The first Reader Submission this weekend comes to us from Plush Labs, talking about the current state of driving games, in particular racing sims, and how it’s ridiculous that there are so many unfinished products on the market that people gladly eat up.
I hate reading an article raving about a game the author isn’t even good at, only to be filled with regret when I purchase it myself. I’ve played many great games and a few terrible ones thanks to reviewers, but I like being able to see the latest news and reviews about games without bias on PRC.net. So far, I haven’t found anything that I disagree with on PRC.
My complaints today are towards the video game market in general, which seems to make terrible, unplayable games profitable thanks to Steam Greenlight and the latest free Unity download. I believe I may have found one of the reasons these terrible games exist and make profits regardless of their quality, too.
I think some of the blame should be pointed towards YouTube personalities and their audiences.I’m sure everyone is familiar with at least one LPer; even PRC has mentioned a certain Unfilled Container more than once. My focus is specifically on people like Cr1TiKaL, Markiplier, and that one Swedish fuck who screams too much.
These people, and the millions who watch them, seem to love playing games that don’t work. The audience loves funny things, and it certainly is a hoot when you see somebody’s vehicle suddenly explode into the air with no warning, or a corpse twitching itself into defying physics and flying through the skybox. However, because some of these games are so cheap, a lot of people seem keen on buying these games to experience the terrible glitches themselves when they can easily torrent the game instead.
I know at least three people in my social circle who have purchased games like Sonic Boom or Project CARS simply because they knew they were broken. They wanted to try the game for themselves and experience these terrible games because they found it funny. These people seem to believe these shitty games are in a genre all on their own, and buy these games as if they were intended to be terrible. This kind of consumer attitude makes bad games marketable and, as a consequence, I think the sim racing market has been affected at least slightly.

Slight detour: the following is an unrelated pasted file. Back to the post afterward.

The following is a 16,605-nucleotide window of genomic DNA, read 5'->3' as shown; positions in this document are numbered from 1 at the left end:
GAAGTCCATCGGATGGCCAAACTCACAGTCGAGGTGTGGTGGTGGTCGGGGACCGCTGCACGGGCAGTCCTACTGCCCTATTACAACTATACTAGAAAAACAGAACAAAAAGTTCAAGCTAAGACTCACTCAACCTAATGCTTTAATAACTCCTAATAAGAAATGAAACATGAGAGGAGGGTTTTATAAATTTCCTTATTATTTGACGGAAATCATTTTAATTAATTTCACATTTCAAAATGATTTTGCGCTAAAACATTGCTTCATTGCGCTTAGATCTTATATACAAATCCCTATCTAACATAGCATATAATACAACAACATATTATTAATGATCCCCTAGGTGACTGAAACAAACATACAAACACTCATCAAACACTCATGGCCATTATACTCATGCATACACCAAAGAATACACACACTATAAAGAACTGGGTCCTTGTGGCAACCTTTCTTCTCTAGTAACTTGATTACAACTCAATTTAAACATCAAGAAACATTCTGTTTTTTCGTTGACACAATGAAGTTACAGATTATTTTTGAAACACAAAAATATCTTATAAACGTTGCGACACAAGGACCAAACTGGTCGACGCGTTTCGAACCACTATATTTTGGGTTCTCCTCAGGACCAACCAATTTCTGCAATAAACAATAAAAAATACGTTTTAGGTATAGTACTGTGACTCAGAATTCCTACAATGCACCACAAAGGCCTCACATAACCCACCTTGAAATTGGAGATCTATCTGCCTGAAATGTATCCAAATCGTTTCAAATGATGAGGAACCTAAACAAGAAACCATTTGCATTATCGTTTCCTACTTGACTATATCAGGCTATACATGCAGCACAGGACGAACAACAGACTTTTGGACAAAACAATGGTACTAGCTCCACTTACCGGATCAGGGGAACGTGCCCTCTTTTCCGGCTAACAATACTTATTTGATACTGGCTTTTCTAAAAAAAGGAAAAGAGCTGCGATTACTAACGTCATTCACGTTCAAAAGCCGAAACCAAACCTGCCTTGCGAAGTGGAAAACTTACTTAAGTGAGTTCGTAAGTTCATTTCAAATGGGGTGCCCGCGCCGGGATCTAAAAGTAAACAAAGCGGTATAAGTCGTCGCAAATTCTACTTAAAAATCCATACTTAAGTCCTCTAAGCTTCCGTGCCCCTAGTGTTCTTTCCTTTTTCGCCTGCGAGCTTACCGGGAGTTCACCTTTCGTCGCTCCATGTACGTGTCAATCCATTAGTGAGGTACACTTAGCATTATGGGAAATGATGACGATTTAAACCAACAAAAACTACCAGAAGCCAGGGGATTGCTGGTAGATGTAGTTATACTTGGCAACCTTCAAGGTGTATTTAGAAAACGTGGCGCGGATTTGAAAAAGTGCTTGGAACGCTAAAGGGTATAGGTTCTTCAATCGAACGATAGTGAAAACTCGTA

Even when a game is actually playable, some games also take up the extortionate tradition of making you buy the game, then tipping you upside down and shaking loose change out of your pockets for additional content. iRacing is especially guilty of this, forcing you to pay to use the game every month with the addition of having to pay for content you never actually own, anyways. Your payments made towards iRacing are only giving you a license to use these things, which means you can’t modify, sell, or trade that content for other content. That may seem like it makes sense to a lot of people, but many people already know where the problems with iRacing’s physics lies. They just can’t fix it – not even for use in a private event, like 4chan has been doing to EEC’s mod. You can’t even test drive the vehicles before you buy the license to use them, either, and you can’t trade cars or tracks with your friends either.